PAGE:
If you’re pulled over by a Houston police officer on suspicion of DWI, the officer will make a number of demands of you. Some of these demands you should comply with, and some of them you shouldn’t. Any evidence that the officer obtains in violation of the state or federal constitution cannot be used against you in court. A Houston criminal lawyer should be able to answer any questions you might have about your legal rights during a DWI stop.
What You Must Do and What You Should Do
If you see flashing lights in your rear view mirror, be aware that you need to cooperate with the officer in the following manner:
- Pull over. Even if the stop turns out to be illegal, you can be punished for fleeing. If you comply and the stop turns out to be illegal, however, nothing that happens during the stop can be used as evidence against you.
- Turn off your dome light.
- Turn off the engine and roll your window down.
- Provide the officer with your driver’s license, proof of insurance and registration when he requests it
Step outside your vehicle when requested by the officer.
“You Have the Right to Remain Silent…”
Indeed you do – and you should exercise this right. You have the right to refuse to answer any question the officer asks you that could be used to incriminate you, including “Have you been drinking tonight?” Invoke this right by telling the officer that you will not answer any questions without your lawyer present.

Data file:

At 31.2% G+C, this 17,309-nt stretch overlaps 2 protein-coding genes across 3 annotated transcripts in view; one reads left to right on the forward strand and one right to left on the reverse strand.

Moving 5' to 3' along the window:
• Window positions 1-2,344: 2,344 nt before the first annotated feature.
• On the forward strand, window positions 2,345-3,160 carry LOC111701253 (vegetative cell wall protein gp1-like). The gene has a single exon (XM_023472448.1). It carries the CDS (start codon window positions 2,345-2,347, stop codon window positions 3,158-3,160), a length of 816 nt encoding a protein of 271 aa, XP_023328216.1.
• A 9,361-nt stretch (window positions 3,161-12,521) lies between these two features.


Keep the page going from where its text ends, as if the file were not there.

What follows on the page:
Dealing with Demands for Sobriety Testing
The officer will probably demand that you submit to at least two forms of sobriety testing. The consequences of refusal depend on the type of test:
- Field sobriety testing: Field sobriety testing includes activities such as walking in a straight line or reciting the alphabet while skipping certain letters. You are not required to submit to this type of testing, and there is no legal penalty in Texas for refusing to do so.
- Breathalyzer testing: Under most circumstances, the officer cannot force you to take a breathalyzer test without a search warrant. If you refuse, however, the officer will probably arrest you for DWI immediately, and your operator’s license will be suspended for at least six months even if you are acquitted of DWI.
- Blood testing: As with the breathalyzer test, your driver’s license can be suspended for refusing to submit to a blood test, but under most circumstances the officer cannot force you to take a blood test without first obtaining a search warrant The most obvious exception to the search warrant requirement applies if the officer finds you unconscious after a traffic accident.
- Urine testing: Since under Texas law you are not required to take a urine test, refusing to submit will not result in suspension for your driver’s license. The officer can force you to submit to one with a search warrant, however.
Houston criminal lawyer Mario Madrid’s two decades of practice experience includes stints as both a prosecutor and a judge. He is certified as a specialist in Criminal Law by the Texas Board of Legal Specialization, he his has been inducted into the National College of DUI Defense Attorneys. If you have been arrested for DWI in Houston call Madrid Law, PLLC at 713-877-9400 for a free initial consultation.